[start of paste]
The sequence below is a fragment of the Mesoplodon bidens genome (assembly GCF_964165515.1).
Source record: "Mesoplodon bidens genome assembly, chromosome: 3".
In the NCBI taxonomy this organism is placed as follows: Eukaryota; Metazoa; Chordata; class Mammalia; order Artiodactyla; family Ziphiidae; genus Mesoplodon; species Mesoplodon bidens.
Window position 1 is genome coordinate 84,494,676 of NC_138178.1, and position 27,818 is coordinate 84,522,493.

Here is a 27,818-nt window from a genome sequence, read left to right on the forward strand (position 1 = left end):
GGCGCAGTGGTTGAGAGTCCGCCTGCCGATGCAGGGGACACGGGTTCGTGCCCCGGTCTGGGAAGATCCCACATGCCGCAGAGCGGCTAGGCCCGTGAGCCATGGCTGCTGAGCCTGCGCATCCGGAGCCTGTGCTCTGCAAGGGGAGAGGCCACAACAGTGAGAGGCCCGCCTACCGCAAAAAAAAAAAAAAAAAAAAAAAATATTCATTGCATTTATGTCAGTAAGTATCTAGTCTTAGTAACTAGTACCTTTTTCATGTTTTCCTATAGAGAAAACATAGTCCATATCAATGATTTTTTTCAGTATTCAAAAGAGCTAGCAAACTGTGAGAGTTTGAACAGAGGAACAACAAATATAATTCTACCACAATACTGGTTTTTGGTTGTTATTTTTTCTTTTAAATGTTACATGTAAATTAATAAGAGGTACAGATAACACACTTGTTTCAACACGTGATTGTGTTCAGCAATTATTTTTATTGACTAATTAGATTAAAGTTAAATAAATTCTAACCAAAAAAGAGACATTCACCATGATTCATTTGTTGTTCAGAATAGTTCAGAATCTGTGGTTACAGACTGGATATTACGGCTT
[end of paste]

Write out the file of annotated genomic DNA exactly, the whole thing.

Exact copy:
The sequence below is a fragment of the Mesoplodon bidens genome (assembly GCF_964165515.1).
Source record: "Mesoplodon bidens genome assembly, chromosome: 3".
In the NCBI taxonomy this organism is placed as follows: Eukaryota; Metazoa; Chordata; class Mammalia; order Artiodactyla; family Ziphiidae; genus Mesoplodon; species Mesoplodon bidens.
Window position 1 is genome coordinate 84,494,676 of NC_138178.1, and position 27,818 is coordinate 84,522,493.

Here is a 27,818-nt window from a genome sequence, read left to right on the forward strand (position 1 = left end):
GGCGCAGTGGTTGAGAGTCCGCCTGCCGATGCAGGGGACACGGGTTCGTGCCCCGGTCTGGGAAGATCCCACATGCCGCAGAGCGGCTAGGCCCGTGAGCCATGGCTGCTGAGCCTGCGCATCCGGAGCCTGTGCTCTGCAAGGGGAGAGGCCACAACAGTGAGAGGCCCGCCTACCGCAAAAAAAAAAAAAAAAAAAAAAAATATTCATTGCATTTATGTCAGTAAGTATCTAGTCTTAGTAACTAGTACCTTTTTCATGTTTTCCTATAGAGAAAACATAGTCCATATCAATGATTTTTTTCAGTATTCAAAAGAGCTAGCAAACTGTGAGAGTTTGAACAGAGGAACAACAAATATAATTCTACCACAATACTGGTTTTTGGTTGTTATTTTTTCTTTTAAATGTTACATGTAAATTAATAAGAGGTACAGATAACACACTTGTTTCAACACGTGATTGTGTTCAGCAATTATTTTTATTGACTAATTAGATTAAAGTTAAATAAATTCTAACCAAAAAAGAGACATTCACCATGATTCATTTGTTGTTCAGAATAGTTCAGAATCTGTGGTTACAGACTGGATATTACGGCTT